Sadly, at absolutely no stage during the tale does McGill really embrace the opportunities available to him for such a monumental final battle.  The uninhabitable nuclear wasteland that is now the Middle East is only really touched upon as if in passing during the initial chapters.  Nothing really comes out from these brief references to this ravaged and desolate side of the planet.  It’s as if McGill had an idea for something truly catastrophic, and then gave up on it after setting down the initial groundwork.  And what a shame that is!

What we have instead is a plot that skips around in the usual Omen territory; throwing in blasphemous Satanic rituals in a vague attempt to keep the reader’s interest.  Interestingly, most of the principal characters from the previous novels, such as Father De Carlo and Paul Buher are killed off.  Replacing De Carlo as the principal protagonist we have the determined and incredibly capable character of Jack Mason.  And Mason does add an interesting new energy to the series – with his gritty hardheaded attitude.  Unfortunately, Mason is barely fleshed-out at all, leaving behind just a weak idea of a character, with no conflicting traits to add any additional interest to the novel.  And it’s this in particular that really lets the tale down.  Without our lead protagonist making much of a connection with the reader, the tale simply bumbles along as if played out from afar.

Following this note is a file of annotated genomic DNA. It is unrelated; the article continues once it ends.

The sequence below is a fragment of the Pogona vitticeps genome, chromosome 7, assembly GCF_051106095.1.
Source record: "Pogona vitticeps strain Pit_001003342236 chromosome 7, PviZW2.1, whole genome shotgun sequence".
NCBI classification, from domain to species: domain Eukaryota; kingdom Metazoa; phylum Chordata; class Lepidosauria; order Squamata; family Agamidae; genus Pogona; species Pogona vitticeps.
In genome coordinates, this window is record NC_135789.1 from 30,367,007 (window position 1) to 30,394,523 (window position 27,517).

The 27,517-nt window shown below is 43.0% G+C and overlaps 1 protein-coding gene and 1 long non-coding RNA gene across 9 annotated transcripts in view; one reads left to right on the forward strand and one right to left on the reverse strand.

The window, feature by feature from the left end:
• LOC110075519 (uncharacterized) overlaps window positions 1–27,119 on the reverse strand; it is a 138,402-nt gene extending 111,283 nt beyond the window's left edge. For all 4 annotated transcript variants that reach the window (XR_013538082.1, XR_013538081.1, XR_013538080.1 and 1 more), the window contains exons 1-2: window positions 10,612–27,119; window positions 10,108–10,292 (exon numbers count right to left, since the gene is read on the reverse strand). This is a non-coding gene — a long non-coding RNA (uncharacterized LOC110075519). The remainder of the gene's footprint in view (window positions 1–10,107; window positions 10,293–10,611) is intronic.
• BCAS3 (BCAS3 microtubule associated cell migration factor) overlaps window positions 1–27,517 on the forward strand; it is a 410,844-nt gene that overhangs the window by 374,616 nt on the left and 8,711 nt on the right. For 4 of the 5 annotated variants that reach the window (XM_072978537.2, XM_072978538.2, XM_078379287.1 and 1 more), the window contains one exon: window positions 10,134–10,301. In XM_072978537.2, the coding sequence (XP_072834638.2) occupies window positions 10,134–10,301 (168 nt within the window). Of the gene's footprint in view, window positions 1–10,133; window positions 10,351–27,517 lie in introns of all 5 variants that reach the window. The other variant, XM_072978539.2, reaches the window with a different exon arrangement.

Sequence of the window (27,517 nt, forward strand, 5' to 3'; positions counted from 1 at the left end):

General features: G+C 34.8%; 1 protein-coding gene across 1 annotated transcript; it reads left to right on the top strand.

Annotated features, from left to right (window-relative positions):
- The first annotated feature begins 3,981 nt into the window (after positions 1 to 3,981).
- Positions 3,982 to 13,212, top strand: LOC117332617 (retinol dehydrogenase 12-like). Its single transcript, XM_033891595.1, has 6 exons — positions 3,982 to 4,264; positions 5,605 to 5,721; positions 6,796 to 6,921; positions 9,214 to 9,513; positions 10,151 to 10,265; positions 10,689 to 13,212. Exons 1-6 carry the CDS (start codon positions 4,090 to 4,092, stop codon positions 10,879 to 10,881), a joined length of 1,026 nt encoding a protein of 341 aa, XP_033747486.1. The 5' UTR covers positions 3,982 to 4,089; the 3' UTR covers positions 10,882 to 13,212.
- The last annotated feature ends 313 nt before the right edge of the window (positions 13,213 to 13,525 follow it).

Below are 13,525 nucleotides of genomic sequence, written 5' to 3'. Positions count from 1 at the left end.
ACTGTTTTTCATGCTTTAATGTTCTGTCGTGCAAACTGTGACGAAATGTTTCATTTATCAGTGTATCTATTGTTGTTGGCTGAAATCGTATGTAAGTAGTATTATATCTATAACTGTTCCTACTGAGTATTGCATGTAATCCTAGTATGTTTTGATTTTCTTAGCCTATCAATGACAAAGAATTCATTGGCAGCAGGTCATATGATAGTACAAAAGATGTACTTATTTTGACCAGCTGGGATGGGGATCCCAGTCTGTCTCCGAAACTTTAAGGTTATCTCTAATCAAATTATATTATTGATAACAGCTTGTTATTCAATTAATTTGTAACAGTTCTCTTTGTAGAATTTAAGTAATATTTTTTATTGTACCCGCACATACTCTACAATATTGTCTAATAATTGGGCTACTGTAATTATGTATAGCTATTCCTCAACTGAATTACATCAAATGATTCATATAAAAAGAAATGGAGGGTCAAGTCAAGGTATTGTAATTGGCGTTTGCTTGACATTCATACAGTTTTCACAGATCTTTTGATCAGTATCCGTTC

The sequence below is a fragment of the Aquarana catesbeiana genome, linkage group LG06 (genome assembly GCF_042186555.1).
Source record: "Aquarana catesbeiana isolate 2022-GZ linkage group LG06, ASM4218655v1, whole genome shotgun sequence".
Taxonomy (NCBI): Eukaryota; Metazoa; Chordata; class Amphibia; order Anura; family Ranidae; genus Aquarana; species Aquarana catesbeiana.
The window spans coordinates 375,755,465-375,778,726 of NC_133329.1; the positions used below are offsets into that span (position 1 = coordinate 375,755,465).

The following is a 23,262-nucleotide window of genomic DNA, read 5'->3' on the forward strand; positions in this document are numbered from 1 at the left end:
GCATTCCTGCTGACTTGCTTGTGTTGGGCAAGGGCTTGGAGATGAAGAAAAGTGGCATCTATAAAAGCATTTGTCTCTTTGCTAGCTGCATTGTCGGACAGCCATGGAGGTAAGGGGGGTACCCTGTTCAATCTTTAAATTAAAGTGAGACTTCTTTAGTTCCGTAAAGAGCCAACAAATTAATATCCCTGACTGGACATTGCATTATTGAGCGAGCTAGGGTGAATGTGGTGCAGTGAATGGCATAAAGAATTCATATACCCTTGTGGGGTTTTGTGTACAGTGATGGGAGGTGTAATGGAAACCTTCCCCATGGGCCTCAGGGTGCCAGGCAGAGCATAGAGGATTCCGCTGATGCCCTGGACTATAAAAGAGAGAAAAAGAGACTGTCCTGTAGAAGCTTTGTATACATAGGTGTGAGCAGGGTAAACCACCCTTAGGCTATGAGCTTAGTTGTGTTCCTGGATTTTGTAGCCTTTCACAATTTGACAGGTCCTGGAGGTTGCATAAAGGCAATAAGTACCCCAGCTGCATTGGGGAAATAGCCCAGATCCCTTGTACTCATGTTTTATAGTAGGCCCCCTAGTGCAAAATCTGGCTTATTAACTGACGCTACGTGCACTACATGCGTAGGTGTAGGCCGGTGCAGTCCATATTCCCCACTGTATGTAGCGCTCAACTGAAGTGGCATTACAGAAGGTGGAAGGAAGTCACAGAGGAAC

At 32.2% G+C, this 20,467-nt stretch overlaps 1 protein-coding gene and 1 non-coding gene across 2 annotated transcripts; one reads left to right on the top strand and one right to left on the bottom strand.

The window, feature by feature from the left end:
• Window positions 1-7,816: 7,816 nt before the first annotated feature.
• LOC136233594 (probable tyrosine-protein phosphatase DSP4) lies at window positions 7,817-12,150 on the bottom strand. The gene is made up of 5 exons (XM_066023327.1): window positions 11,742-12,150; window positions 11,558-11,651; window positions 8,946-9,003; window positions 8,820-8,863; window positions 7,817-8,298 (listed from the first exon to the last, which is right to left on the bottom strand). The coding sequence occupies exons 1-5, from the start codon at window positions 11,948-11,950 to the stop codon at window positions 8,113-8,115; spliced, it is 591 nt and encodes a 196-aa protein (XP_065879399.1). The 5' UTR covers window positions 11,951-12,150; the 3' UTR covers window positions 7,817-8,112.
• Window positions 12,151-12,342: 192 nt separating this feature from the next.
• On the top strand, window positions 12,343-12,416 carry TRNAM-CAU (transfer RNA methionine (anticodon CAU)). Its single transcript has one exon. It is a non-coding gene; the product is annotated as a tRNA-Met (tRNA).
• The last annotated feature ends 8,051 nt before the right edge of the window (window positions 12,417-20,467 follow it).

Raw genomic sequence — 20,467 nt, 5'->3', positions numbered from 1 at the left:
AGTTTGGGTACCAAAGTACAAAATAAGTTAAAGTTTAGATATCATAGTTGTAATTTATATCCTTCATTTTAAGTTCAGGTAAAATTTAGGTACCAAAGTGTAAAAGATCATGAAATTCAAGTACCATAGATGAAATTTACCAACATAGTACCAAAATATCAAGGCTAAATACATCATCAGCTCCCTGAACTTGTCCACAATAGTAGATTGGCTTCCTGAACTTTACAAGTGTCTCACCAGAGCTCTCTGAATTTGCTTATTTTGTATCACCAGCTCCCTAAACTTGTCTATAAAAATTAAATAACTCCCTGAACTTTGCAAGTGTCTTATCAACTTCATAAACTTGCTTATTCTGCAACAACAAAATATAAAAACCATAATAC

Furthermore, dramatic deaths are somewhat sparse in the first half of the tale; with McGill injecting very little in the way of nasty-action other than a spot of blasphemous frolicking here and there.  Admittedly, in the second half of the tale, the grim intensity that’s been lurking behind the storyline begins to pick up; and we’re treated to some of the usual ‘Omen’ style fun and games that we’ve come to expect.  Nevertheless, this doesn’t really save what has by this stage become quite a mundane and borderline-boring read.

It’s a somewhat unfortunate note to end the ‘Omen’ series on, especially considering the excellent intensity and demonic-energy of the first few books.  But it is what it is.  And by this stage it has to be said that the strength of the Omen threat was perhaps beginning to dwindle.  So, without pushing the boat out with a sudden change in direction, the lukewarm reception of just another paint-by-numbers Omen-esque storyline was probably inevitable.

The novel runs for a total of 189 pages.

 © DLS Reviews

Other ‘Omen’ instalments: